Jaida Grey Eagle created a series of images #StandWithStandingRock in September 2016.
Several members of the Standing Rock Sioux community offer particular reflections of their history with water in this place in a short video “Thank You for Listening.”
Nick Estes puts the Standing Rock action in a historical context that includes the Louisiana Purchase, a series of treaties with Lakota people, and the Pick-Sloan Act that created a series of impoundments on the Missouri and flooded Sioux communities including the people of Standing Rock.
Jen Deerinwater, a citizen of the Cherokee Nation of Oklahoma, offers “5 Things Every Nonnative Needs to Consider Before Visiting Standing Rock.”
As I said, this is a highly selective list, gathered from following Twitter accounts such as @AmericanIndian8, scholar/activist Kyle Powys White from Michigan State, and indigenous feminist Eve Tuck. “Traditional” news media have been notably absent or unreliable, with a few well-known exceptions, which you will undoubtedly run across.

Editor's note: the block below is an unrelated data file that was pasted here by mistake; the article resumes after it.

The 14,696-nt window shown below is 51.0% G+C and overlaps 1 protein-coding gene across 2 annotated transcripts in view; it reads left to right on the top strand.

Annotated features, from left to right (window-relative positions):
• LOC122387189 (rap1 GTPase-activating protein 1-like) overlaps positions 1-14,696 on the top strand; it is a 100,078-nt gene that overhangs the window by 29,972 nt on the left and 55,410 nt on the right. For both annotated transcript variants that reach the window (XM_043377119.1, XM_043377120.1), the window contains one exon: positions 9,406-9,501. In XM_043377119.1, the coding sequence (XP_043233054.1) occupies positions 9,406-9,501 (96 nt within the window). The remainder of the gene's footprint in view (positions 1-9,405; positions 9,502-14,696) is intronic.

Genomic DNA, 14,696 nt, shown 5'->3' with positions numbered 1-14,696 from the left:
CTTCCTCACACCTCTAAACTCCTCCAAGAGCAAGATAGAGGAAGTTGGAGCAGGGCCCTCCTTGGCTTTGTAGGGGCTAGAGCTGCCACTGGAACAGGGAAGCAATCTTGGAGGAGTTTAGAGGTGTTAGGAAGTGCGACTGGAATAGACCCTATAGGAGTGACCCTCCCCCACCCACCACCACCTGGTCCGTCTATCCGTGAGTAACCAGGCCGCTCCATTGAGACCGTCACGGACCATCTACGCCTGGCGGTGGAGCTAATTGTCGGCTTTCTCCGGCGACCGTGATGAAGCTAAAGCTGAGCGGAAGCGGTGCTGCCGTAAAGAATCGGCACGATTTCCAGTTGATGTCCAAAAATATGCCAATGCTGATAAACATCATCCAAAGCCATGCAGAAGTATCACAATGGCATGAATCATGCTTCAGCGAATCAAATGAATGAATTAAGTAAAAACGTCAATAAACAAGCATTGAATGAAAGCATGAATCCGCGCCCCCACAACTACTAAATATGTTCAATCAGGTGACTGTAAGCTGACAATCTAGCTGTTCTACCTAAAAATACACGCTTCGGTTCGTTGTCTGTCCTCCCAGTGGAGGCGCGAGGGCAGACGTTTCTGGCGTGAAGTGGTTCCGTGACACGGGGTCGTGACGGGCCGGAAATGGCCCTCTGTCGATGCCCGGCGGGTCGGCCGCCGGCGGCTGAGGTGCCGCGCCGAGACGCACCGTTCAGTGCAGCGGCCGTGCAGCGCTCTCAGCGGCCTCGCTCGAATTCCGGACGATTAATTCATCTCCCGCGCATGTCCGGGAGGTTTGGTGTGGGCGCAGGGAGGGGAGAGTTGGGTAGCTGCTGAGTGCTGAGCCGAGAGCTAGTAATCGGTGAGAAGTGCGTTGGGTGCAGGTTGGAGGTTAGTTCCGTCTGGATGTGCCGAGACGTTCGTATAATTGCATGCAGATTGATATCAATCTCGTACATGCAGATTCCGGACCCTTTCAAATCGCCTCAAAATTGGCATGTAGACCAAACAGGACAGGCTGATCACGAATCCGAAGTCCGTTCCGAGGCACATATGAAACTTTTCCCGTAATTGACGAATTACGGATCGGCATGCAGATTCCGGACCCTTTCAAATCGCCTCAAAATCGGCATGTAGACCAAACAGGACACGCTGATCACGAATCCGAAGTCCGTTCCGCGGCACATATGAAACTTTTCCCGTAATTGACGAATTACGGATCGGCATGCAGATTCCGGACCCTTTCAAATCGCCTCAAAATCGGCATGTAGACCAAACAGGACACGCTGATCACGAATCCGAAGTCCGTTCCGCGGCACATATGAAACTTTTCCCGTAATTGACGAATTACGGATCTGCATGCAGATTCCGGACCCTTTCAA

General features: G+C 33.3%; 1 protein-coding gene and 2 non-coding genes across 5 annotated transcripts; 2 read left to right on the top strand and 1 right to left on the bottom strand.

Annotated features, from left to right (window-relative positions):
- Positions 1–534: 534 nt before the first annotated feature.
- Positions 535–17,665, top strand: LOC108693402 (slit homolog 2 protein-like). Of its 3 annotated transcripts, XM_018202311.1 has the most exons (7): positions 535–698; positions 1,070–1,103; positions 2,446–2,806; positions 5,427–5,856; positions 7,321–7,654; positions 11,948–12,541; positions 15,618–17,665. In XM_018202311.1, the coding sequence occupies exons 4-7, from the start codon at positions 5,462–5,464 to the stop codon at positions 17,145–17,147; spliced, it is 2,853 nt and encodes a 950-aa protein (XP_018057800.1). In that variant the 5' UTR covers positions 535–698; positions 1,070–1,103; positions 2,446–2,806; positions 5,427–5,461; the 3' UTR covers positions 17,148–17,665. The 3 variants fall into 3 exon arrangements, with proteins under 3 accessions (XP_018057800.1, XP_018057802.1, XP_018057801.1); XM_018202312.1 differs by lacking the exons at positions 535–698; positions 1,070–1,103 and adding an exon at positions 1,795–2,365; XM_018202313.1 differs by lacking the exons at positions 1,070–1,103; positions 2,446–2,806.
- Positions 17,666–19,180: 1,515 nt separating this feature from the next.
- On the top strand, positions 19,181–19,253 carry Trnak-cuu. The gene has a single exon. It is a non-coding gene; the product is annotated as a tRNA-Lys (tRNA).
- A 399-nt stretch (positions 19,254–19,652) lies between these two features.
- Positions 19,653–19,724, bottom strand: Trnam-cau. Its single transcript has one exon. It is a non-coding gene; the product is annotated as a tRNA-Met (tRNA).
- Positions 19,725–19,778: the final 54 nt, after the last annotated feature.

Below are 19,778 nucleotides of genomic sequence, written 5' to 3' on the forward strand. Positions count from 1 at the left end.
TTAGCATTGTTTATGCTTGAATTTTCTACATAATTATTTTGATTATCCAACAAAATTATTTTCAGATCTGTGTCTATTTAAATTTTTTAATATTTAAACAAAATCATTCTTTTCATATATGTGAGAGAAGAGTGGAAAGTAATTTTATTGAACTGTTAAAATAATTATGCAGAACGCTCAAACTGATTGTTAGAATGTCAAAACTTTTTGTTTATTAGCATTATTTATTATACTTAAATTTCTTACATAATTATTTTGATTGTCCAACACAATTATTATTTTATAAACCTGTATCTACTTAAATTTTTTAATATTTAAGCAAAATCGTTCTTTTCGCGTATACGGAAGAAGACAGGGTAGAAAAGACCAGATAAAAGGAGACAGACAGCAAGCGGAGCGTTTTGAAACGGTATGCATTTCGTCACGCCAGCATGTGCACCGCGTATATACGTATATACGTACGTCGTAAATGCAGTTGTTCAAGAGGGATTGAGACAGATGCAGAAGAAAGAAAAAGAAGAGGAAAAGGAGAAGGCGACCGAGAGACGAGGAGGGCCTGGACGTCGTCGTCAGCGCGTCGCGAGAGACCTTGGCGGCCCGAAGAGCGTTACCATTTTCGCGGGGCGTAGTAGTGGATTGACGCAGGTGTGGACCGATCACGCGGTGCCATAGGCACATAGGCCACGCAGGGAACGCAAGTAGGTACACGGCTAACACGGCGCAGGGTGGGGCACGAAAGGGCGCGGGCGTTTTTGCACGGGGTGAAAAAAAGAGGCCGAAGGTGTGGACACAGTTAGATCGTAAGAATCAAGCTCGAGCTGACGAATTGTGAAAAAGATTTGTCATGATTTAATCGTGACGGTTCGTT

Listen, read, heed what is being said and shown. Use these voices and images to start your own journey of learning and exploration.
Okay, I’m just having fun here, playing the concepts of “throwback Thursday” and “river futures” against each other. The “throwback” part is that, six years ago, we worked with an extraordinary team of design students on a project called “Imagine the Mississippi.” The “futures” question is that the students proposed 30 ideas that would allow people to get closer to, even touch, the water in the Central Minneapolis Riverfront area.
Lest you think the work of students is all fantasy and pie-in-the-sky, take a good look at what’s contained here. Remember, this was done in 2010, before “River First” had even been thought of, much less developed and adopted as policy. Nevertheless, Idea #1, “Hall Island Swimming Hole,” is now on the Minneapolis Park Board’s list of capital projects as a signature piece of the long term River First agenda.
Lovers of irony will appreciate Idea #6 “Upper Lock Pool,” which states “Because the Upper St. Anthony Lock is facing a possible closure in the next few decades…” Wrong: the Upper Lock closed in 2015, but no one thought it would be that quick. Who says students are living in “their own little world?”